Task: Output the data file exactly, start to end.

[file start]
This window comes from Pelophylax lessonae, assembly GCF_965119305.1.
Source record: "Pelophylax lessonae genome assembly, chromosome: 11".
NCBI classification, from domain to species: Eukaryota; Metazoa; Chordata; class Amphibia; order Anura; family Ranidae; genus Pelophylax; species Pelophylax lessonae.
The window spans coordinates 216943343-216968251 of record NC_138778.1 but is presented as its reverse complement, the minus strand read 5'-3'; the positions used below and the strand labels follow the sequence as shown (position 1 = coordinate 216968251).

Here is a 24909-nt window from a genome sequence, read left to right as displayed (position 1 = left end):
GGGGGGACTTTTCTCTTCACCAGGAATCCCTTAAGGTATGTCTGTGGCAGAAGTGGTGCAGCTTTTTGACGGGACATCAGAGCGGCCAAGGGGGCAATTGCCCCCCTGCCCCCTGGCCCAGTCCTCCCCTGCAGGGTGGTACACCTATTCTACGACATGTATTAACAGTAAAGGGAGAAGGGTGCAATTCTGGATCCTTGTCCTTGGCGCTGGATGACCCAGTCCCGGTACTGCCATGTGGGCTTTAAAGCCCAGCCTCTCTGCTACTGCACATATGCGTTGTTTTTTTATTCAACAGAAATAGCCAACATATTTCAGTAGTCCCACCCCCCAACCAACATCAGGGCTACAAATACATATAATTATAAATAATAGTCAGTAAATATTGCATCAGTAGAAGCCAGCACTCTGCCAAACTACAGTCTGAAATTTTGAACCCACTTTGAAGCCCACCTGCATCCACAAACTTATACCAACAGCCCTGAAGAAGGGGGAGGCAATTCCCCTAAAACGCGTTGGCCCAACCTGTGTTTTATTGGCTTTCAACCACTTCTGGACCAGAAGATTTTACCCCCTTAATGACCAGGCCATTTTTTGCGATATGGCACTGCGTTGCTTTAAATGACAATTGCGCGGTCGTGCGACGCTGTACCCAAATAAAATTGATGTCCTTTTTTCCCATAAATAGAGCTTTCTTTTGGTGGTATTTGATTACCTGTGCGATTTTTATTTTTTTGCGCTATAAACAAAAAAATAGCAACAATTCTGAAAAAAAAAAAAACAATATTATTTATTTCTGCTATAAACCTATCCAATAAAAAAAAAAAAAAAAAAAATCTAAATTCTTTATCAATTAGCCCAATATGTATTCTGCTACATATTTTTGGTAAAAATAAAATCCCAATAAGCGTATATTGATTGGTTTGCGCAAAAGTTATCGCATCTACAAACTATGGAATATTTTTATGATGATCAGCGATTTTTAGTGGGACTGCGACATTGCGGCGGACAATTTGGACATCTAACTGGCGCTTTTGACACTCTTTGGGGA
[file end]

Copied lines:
This window comes from Pelophylax lessonae, assembly GCF_965119305.1.
Source record: "Pelophylax lessonae genome assembly, chromosome: 11".
NCBI classification, from domain to species: Eukaryota; Metazoa; Chordata; class Amphibia; order Anura; family Ranidae; genus Pelophylax; species Pelophylax lessonae.
The window spans coordinates 216943343-216968251 of record NC_138778.1 but is presented as its reverse complement, the minus strand read 5'-3'; the positions used below and the strand labels follow the sequence as shown (position 1 = coordinate 216968251).

Here is a 24909-nt window from a genome sequence, read left to right as displayed (position 1 = left end):
GGGGGGACTTTTCTCTTCACCAGGAATCCCTTAAGGTATGTCTGTGGCAGAAGTGGTGCAGCTTTTTGACGGGACATCAGAGCGGCCAAGGGGGCAATTGCCCCCCTGCCCCCTGGCCCAGTCCTCCCCTGCAGGGTGGTACACCTATTCTACGACATGTATTAACAGTAAAGGGAGAAGGGTGCAATTCTGGATCCTTGTCCTTGGCGCTGGATGACCCAGTCCCGGTACTGCCATGTGGGCTTTAAAGCCCAGCCTCTCTGCTACTGCACATATGCGTTGTTTTTTTATTCAACAGAAATAGCCAACATATTTCAGTAGTCCCACCCCCCAACCAACATCAGGGCTACAAATACATATAATTATAAATAATAGTCAGTAAATATTGCATCAGTAGAAGCCAGCACTCTGCCAAACTACAGTCTGAAATTTTGAACCCACTTTGAAGCCCACCTGCATCCACAAACTTATACCAACAGCCCTGAAGAAGGGGGAGGCAATTCCCCTAAAACGCGTTGGCCCAACCTGTGTTTTATTGGCTTTCAACCACTTCTGGACCAGAAGATTTTACCCCCTTAATGACCAGGCCATTTTTTGCGATATGGCACTGCGTTGCTTTAAATGACAATTGCGCGGTCGTGCGACGCTGTACCCAAATAAAATTGATGTCCTTTTTTCCCATAAATAGAGCTTTCTTTTGGTGGTATTTGATTACCTGTGCGATTTTTATTTTTTTGCGCTATAAACAAAAAAATAGCAACAATTCTGAAAAAAAAAAAAACAATATTATTTATTTCTGCTATAAACCTATCCAATAAAAAAAAAAAAAAAAAAAATCTAAATTCTTTATCAATTAGCCCAATATGTATTCTGCTACATATTTTTGGTAAAAATAAAATCCCAATAAGCGTATATTGATTGGTTTGCGCAAAAGTTATCGCATCTACAAACTATGGAATATTTTTATGATGATCAGCGATTTTTAGTGGGACTGCGACATTGCGGCGGACAATTTGGACATCTAACTGGCGCTTTTGACACTCTTTGGGGA